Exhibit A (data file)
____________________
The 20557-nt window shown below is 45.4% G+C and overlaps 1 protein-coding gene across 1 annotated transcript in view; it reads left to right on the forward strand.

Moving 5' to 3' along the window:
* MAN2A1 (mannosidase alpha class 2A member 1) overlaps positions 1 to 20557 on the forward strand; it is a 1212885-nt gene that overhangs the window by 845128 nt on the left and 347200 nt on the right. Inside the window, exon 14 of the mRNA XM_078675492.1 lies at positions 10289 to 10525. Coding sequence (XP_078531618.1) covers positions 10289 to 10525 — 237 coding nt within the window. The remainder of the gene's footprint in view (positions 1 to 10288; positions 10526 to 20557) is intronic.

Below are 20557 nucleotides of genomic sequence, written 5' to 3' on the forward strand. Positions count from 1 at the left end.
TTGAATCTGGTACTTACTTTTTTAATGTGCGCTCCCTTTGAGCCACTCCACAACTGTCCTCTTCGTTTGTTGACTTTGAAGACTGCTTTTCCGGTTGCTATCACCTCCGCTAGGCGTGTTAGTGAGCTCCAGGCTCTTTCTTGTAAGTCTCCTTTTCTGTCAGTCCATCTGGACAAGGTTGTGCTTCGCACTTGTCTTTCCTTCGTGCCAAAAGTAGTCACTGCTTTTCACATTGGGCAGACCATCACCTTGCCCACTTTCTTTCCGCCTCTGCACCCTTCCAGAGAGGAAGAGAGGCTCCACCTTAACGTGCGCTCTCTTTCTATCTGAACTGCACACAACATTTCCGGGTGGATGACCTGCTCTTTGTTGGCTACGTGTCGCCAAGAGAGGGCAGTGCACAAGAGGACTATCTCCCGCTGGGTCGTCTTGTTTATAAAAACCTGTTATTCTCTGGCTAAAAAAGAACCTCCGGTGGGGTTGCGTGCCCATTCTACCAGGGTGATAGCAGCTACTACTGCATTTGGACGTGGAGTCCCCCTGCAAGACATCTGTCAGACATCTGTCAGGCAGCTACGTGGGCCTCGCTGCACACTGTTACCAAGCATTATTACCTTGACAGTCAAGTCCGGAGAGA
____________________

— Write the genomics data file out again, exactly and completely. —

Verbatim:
The 20557-nt window shown below is 45.4% G+C and overlaps 1 protein-coding gene across 1 annotated transcript in view; it reads left to right on the forward strand.

Moving 5' to 3' along the window:
* MAN2A1 (mannosidase alpha class 2A member 1) overlaps positions 1 to 20557 on the forward strand; it is a 1212885-nt gene that overhangs the window by 845128 nt on the left and 347200 nt on the right. Inside the window, exon 14 of the mRNA XM_078675492.1 lies at positions 10289 to 10525. Coding sequence (XP_078531618.1) covers positions 10289 to 10525 — 237 coding nt within the window. The remainder of the gene's footprint in view (positions 1 to 10288; positions 10526 to 20557) is intronic.

Below are 20557 nucleotides of genomic sequence, written 5' to 3' on the forward strand. Positions count from 1 at the left end.
TTGAATCTGGTACTTACTTTTTTAATGTGCGCTCCCTTTGAGCCACTCCACAACTGTCCTCTTCGTTTGTTGACTTTGAAGACTGCTTTTCCGGTTGCTATCACCTCCGCTAGGCGTGTTAGTGAGCTCCAGGCTCTTTCTTGTAAGTCTCCTTTTCTGTCAGTCCATCTGGACAAGGTTGTGCTTCGCACTTGTCTTTCCTTCGTGCCAAAAGTAGTCACTGCTTTTCACATTGGGCAGACCATCACCTTGCCCACTTTCTTTCCGCCTCTGCACCCTTCCAGAGAGGAAGAGAGGCTCCACCTTAACGTGCGCTCTCTTTCTATCTGAACTGCACACAACATTTCCGGGTGGATGACCTGCTCTTTGTTGGCTACGTGTCGCCAAGAGAGGGCAGTGCACAAGAGGACTATCTCCCGCTGGGTCGTCTTGTTTATAAAAACCTGTTATTCTCTGGCTAAAAAAGAACCTCCGGTGGGGTTGCGTGCCCATTCTACCAGGGTGATAGCAGCTACTACTGCATTTGGACGTGGAGTCCCCCTGCAAGACATCTGTCAGACATCTGTCAGGCAGCTACGTGGGCCTCGCTGCACACTGTTACCAAGCATTATTACCTTGACAGTCAAGTCCGGAGAGA